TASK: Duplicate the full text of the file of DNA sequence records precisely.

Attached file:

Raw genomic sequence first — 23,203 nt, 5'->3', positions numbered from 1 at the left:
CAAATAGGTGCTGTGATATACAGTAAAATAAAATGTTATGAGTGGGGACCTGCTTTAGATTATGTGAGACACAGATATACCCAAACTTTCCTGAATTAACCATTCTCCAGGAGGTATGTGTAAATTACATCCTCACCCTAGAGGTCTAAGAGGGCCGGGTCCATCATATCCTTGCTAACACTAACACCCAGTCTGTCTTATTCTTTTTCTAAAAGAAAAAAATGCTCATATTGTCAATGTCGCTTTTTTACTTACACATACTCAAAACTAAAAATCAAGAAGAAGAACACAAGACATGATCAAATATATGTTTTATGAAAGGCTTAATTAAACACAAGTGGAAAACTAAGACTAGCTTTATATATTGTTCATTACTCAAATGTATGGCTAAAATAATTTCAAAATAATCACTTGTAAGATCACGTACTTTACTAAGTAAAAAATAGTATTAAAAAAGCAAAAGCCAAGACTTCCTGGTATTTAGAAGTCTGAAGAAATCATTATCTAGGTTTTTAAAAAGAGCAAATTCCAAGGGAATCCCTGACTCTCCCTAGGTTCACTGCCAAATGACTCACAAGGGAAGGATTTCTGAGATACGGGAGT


Raw genomic sequence first — 23,203 nt, 5'->3', positions numbered from 1 at the left:
CAAATAGGTGCTGTGATATACAGTAAAATAAAATGTTATGAGTGGGGACCTGCTTTAGATTATGTGAGACACAGATATACCCAAACTTTCCTGAATTAACCATTCTCCAGGAGGTATGTGTAAATTACATCCTCACCCTAGAGGTCTAAGAGGGCCGGGTCCATCATATCCTTGCTAACACTAACACCCAGTCTGTCTTATTCTTTTTCTAAAAGAAAAAAATGCTCATATTGTCAATGTCGCTTTTTTACTTACACATACTCAAAACTAAAAATCAAGAAGAAGAACACAAGACATGATCAAATATATGTTTTATGAAAGGCTTAATTAAACACAAGTGGAAAACTAAGACTAGCTTTATATATTGTTCATTACTCAAATGTATGGCTAAAATAATTTCAAAATAATCACTTGTAAGATCACGTACTTTACTAAGTAAAAAATAGTATTAAAAAAGCAAAAGCCAAGACTTCCTGGTATTTAGAAGTCTGAAGAAATCATTATCTAGGTTTTTAAAAAGAGCAAATTCCAAGGGAATCCCTGACTCTCCCTAGGTTCACTGCCAAATGACTCACAAGGGAAGGATTTCTGAGATACGGGAGT